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439 words

Bush telegraph

10 September 2018

Does Saturday’s shocking result for the NSW Liberals in Wagga Wagga have longer-term implications?

Right:

Omen? NSW Premier Gladys Berejiklian talks to journalists in Sydney yesterday. Perry Duffin/AAP Image

Omen? NSW Premier Gladys Berejiklian talks to journalists in Sydney yesterday. Perry Duffin/AAP Image


Gladys Berejiklian’s Coalition government suffered a terrible by-election result in Wagga Wagga on Saturday, with the Liberal primary vote dropping by around 29 per cent and a two-party-preferred swing to Labor of roughly 14 per cent. The two-party figure is purely academic, though, because Labor, the Liberals and the independent contender, Joe McGirr, all captured primary votes in the mid 20s, which makes it almost certain that McGirr will be in the final round of counting against either the Liberal or Labor candidate.

For the first few hours on Saturday night, the NSW Electoral Commission distributed preferences as if this were a Liberal–Labor battle (which is how we got that approximate 14 per cent figure). But once McGirr’s strong showing became clear, the Commission threw that calculation away, and now we have to wait several days for it to go through a full preferential count, starting with distributing preferences from the candidate with the lowest number of primary votes. McGirr is most likely the winner, but a Labor victory is possible and a Liberal one a tiny, tiny chance.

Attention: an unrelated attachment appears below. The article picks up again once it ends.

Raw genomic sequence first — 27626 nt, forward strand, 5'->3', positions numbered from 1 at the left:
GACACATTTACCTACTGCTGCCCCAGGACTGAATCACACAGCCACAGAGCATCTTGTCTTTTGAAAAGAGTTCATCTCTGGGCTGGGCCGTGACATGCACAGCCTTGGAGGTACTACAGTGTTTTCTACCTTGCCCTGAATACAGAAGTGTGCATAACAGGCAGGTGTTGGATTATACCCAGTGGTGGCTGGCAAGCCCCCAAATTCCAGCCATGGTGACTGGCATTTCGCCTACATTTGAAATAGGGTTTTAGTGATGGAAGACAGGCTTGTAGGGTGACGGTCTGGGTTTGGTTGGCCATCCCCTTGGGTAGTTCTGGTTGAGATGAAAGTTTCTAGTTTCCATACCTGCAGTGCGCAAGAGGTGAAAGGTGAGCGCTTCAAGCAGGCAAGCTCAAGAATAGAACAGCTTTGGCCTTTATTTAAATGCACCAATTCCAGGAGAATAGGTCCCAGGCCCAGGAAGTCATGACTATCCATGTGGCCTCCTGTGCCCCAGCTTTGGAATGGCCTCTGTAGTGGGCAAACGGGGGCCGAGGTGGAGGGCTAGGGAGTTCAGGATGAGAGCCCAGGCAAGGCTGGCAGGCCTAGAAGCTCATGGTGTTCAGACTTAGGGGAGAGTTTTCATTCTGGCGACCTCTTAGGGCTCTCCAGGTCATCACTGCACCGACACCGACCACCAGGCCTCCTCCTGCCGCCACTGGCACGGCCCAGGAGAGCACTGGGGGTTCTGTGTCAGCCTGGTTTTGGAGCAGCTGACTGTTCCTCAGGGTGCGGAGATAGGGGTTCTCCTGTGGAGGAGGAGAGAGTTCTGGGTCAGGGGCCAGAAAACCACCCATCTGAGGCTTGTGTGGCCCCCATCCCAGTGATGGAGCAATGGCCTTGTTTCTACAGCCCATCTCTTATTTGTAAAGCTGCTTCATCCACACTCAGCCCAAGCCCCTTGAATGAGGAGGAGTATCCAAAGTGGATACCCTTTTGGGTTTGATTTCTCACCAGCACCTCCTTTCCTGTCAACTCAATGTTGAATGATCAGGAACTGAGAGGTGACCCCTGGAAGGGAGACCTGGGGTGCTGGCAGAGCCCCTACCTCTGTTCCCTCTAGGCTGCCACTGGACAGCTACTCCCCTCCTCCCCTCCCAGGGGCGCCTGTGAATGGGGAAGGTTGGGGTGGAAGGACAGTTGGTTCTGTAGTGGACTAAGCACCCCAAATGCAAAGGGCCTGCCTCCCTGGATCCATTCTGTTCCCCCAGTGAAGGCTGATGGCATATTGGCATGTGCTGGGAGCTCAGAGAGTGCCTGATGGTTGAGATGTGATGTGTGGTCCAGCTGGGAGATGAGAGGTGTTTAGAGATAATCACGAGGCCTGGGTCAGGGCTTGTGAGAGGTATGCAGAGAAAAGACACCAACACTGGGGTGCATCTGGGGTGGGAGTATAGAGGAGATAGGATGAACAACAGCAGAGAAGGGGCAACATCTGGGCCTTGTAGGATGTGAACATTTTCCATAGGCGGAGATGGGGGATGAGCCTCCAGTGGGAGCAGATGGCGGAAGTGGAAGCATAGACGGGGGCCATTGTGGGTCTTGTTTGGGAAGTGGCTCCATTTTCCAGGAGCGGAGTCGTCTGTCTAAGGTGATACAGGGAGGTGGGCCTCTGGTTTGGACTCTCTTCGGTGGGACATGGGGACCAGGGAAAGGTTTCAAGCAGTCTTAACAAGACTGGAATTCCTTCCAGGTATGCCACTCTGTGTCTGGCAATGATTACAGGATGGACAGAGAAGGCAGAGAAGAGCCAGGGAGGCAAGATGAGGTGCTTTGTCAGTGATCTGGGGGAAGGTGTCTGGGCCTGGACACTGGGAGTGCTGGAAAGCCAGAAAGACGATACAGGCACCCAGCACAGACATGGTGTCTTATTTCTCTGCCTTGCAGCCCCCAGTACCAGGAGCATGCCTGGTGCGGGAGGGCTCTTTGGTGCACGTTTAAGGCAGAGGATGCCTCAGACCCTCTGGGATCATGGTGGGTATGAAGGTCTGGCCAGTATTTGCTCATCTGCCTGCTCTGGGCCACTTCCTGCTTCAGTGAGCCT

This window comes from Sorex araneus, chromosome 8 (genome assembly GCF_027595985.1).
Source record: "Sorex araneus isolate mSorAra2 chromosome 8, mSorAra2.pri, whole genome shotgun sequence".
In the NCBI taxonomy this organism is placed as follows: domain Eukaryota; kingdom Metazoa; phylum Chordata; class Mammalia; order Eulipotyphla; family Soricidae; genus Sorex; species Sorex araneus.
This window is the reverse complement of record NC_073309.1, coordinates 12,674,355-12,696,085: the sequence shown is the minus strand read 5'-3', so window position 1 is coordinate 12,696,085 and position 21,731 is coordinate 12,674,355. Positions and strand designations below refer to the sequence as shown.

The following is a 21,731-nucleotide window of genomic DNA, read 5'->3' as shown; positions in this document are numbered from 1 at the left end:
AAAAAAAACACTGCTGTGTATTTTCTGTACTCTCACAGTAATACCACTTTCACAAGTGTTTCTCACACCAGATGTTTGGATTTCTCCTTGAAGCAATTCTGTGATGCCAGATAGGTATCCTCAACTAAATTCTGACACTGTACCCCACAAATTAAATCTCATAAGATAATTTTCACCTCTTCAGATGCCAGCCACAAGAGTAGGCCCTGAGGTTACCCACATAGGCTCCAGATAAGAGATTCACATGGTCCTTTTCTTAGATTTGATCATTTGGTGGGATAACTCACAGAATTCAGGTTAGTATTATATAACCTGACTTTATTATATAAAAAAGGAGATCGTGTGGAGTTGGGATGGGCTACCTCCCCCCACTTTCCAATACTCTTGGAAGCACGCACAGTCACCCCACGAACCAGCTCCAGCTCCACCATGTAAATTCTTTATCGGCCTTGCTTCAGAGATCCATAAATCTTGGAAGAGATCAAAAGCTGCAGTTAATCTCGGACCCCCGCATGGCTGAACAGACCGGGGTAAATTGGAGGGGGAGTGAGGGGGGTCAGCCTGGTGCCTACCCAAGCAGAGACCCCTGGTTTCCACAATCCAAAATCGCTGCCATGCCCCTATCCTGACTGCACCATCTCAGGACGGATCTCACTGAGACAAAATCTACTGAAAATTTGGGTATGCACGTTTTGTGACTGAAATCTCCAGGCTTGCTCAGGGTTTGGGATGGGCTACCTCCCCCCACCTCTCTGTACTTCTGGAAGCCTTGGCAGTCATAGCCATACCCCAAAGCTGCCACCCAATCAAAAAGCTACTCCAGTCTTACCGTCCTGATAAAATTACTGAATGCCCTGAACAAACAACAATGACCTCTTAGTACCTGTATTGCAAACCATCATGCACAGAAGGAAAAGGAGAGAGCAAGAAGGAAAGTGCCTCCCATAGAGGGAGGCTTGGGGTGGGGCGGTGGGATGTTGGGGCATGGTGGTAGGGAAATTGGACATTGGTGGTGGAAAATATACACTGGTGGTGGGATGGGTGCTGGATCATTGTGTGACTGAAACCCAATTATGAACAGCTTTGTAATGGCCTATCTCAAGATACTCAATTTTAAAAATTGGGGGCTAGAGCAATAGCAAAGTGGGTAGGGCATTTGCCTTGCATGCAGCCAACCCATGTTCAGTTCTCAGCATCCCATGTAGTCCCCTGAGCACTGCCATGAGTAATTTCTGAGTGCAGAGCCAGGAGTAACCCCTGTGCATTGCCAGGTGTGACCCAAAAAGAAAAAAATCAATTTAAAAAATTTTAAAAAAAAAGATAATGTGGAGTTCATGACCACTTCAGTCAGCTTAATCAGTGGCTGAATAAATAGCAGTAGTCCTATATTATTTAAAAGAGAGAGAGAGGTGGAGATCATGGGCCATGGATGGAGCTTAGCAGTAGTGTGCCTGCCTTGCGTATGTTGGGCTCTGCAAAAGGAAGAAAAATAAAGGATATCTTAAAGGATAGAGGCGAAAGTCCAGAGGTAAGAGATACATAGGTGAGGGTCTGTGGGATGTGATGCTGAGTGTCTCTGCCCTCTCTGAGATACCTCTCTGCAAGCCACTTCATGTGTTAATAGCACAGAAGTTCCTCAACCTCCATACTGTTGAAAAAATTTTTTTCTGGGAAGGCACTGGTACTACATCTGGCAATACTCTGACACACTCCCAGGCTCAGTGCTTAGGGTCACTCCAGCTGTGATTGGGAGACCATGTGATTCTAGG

What does this shocking outcome tell us about the likely result at the NSW election next year? Not a great deal. Before Saturday, the next election was looking like a toss-up, and that’s how it still appears today. The most recent Newspoll has the parties on a two-party-preferred 50–50.

Commentators and the political class generally take by-election outcomes extremely seriously, but it’s usually a great fuss about nothing. The fuss, however, can have consequences. Canning played a role in Tony Abbott’s demise in 2015. In July this year, a modest 3.7 per cent two-party-preferred swing to the opposition in Longman, beaten up beyond all recognition, contributed to Malcolm Turnbull’s downfall. Scott Morrison faces an inevitable double-digit swing, and possible loss, in Wentworth next month, but with an election due so soon, he is safe.

There’s little doubt the federal Coalition’s recent leadership shenanigans contributed, at least a little, to the result. Much more important was the abrupt departure of former Liberal MP Daryl Maguire, under investigation for alleged corruption. But if the federal Coalition can’t improve its standing over the next several months, it will continue to drag down its state counterpart.

Assuming the Liberals don’t retain Wagga, they will (or should) be praying they lose to Labor. Why? Because it is a very safe Coalition seat under normal circumstances (it even survived the 1999 and 2003 “Carr-slides”) and it is all but impossible to envisage a Labor MP retaining it at the next general election.

Rural independents, on the other hand, are very difficult to shift. •

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